Jakarta General Information

10 - 14 September 2024 / Jakarta

Get to Know Jakarta

Before departing be sure you have all the necessary travel documents that you will need to bring along on your trip. Please refer to our Visa and Immigration information page to learn about the entry information to Indonesia and other related information.


Weather, Climate, & Seasons

The climate of Indonesia is almost entirely tropical. The uniformly warm waters that make up 81% of Indonesia's area ensures that temperatures on land remain fairly constant, with the coastal plains averaging 28 °C, the inland and mountain areas averaging 26 °C, and the higher mountain regions, 23 °C. Temperature varies little from season to season, and Indonesia experiences relatively little change in the length of daylight hours from one season to the next.

There are two seasons in Indonesia, Rainy and Dry, both of which are relative. While there is significant regional variation, in most of the country (including Java and Bali) the dry season is April to October, while the wet season is November to March. However, global warming has made the seasons less predictable.

Getting To Jakarta

The main entry point to Jakarta is Soekarno-Hatta International Airport, situated in Tangerang just outside the city. The airport offers modern amenities like Wi-Fi, shops, lounges, and more. Transportation options to the city include taxis, buses, and the airport railway, providing efficient connectivity.

  • Traveling to Indonesia from the Americas can be accomplished in as little as 20 hours, typically involving a transit stop in East Asia, Europe, or the Middle East. Numerous flights connect various cities in the Middle East to Indonesia.
  • Most European travelers can reach Indonesia in under 20 hours. Although direct flights are available from Amsterdam, London, and Istanbul to Jakarta, other cities often necessitate a transit.
  • Australia, however, is conveniently situated just 4 to 7 hours away from Indonesia.

Time Differences

As a massive archipelago, it is understandable that Indonesia has different time zones in its territory. There is the Indonesia Western Standard Time (WIB), Indonesia Central Standard Time (WITA), and Indonesia Eastern Standard Time (WIT). Jakarta’s time follows Western Standard Time (WIB) (GMT +7 hours).

Tokyo +2 Hours
Soul +2 Hours
Beijing +1 Hours
Abu Dhabi -3 Hours
Berlin -6 Hours
Moscow -4 Hours
London -6 Hours
Amsterdam -6 Hours
Paris -6 Hours
New York -12 Hours

Detail need to know


Most public places in Indonesia's major cities have Free Hot Spots for Wi-Fi such as malls, restaurants, café’s, tourist attractions, etc. However in public areas, they are not always secured networks, so you might want to be really careful and read the terms and conditions more thoroughly before signing in.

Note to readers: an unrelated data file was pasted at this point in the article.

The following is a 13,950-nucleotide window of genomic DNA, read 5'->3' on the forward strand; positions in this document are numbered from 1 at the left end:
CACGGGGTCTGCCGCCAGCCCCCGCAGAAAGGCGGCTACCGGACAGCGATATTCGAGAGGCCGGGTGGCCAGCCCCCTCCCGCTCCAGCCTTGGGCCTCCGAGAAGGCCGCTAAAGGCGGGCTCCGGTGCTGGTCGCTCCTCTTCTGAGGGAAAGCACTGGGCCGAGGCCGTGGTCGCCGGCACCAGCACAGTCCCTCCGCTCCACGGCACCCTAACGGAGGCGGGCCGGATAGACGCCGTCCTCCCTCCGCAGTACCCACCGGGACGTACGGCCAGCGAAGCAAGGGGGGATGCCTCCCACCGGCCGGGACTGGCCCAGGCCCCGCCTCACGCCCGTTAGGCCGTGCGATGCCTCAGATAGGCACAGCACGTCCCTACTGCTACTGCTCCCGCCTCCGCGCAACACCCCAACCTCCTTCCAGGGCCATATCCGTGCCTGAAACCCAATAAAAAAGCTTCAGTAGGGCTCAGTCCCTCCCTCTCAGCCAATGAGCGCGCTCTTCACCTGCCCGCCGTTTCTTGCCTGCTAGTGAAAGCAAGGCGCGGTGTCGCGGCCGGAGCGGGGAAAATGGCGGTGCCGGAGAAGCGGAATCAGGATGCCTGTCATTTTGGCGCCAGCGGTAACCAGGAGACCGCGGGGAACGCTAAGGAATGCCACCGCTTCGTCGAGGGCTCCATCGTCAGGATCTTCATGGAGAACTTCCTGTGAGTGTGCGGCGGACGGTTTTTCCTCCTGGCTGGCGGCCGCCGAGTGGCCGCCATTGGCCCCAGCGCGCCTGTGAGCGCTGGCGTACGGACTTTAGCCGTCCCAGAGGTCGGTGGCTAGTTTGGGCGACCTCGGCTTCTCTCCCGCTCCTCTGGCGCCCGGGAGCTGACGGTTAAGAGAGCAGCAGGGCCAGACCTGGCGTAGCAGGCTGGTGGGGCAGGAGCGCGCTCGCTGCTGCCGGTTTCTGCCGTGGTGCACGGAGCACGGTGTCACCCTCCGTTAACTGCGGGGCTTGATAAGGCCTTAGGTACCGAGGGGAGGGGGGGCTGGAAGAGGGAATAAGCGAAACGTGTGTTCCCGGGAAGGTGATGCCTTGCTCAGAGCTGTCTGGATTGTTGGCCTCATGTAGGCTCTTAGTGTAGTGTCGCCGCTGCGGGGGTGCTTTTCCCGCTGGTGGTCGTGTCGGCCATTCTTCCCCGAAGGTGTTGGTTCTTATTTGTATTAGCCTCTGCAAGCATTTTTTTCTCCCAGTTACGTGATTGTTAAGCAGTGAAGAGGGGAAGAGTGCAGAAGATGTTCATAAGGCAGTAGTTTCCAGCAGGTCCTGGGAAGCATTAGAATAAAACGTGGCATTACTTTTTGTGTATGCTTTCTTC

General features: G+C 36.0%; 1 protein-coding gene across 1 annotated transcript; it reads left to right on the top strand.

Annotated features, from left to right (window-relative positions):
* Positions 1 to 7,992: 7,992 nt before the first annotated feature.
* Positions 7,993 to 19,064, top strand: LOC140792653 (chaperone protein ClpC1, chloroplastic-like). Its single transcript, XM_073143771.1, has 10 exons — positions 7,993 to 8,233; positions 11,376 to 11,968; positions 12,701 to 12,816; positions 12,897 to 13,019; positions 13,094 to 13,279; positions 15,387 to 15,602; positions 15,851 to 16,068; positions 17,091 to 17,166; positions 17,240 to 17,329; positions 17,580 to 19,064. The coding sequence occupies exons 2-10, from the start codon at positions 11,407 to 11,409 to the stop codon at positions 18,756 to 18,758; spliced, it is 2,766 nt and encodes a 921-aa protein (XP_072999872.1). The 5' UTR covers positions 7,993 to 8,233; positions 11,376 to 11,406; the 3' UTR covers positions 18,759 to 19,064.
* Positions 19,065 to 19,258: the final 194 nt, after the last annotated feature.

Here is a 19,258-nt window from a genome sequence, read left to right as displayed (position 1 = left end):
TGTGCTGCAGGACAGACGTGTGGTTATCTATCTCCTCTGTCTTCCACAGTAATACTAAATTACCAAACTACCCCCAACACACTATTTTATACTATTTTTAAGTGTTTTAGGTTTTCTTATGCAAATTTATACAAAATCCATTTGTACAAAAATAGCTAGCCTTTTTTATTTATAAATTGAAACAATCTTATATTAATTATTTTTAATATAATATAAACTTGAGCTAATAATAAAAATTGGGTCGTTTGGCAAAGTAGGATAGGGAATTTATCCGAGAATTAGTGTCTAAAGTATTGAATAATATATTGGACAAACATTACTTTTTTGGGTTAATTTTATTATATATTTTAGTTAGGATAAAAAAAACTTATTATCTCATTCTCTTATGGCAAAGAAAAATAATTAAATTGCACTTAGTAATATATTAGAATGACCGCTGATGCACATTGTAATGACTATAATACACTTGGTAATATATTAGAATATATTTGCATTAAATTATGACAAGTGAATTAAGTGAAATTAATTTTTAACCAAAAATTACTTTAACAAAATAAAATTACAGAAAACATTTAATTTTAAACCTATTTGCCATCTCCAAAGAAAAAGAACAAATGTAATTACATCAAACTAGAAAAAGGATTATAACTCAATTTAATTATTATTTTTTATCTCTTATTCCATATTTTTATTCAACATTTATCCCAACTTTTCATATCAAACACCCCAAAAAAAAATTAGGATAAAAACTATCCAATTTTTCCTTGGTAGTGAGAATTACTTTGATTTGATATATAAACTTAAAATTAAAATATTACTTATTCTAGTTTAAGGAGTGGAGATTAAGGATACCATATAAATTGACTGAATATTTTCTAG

To get a local SIM card during your stay in Indonesia is a more economical and practical option. You could find SIM Card in airports where they held a number of local cell phone company providers booths for you to choose from such as Telkomsel, XL, Smartfren, 3/Tri, Axis, Indosat/IM3, etc. The prices vary for each provider starting from IDR 10,000.

Foreigners will need either their Passport, or KITAS, or KITAP (the last two is for visitors with a long term stay) to register the local SIM Card. The officer in the provider's booth will guide you through the registration process for your SIM card.


The official currency of Indonesia is Rupiah which is Issued and controlled by the Bank of Indonesia. The currency code for Rupiahs is IDR, and the currency symbol is Rp. By law, all transactions are required to be conducted in rupiah, and information on the daily exchange rate can be found in newspapers or from the internet and online apps. Credit cards are widely accepted in hotels, large restaurants, and large stores.


The standard voltage throughout Indonesia is normally 230 V and with a standard frequency of 50 Hz. If you’re from the UK, Europe, Australia and most of Asia or Africa, most of your phones, laptops and other gadgets could be charged like normal. However, from countries like the United Stases, Canada, most South American countries, and Japan, the range of voltage differs here in Indonesia.

Most power plugs and sockets in Indonesia are type C and F. This plug is the 2 pin socket and plug design which is the standard European plug. If you’re coming from a country that does not use this type of sockets, you should buy an adapter.

For more detailed information about Jakarta and Indonesia please visit:

The Official Website of Indonesia Tourism - Indonesia Travel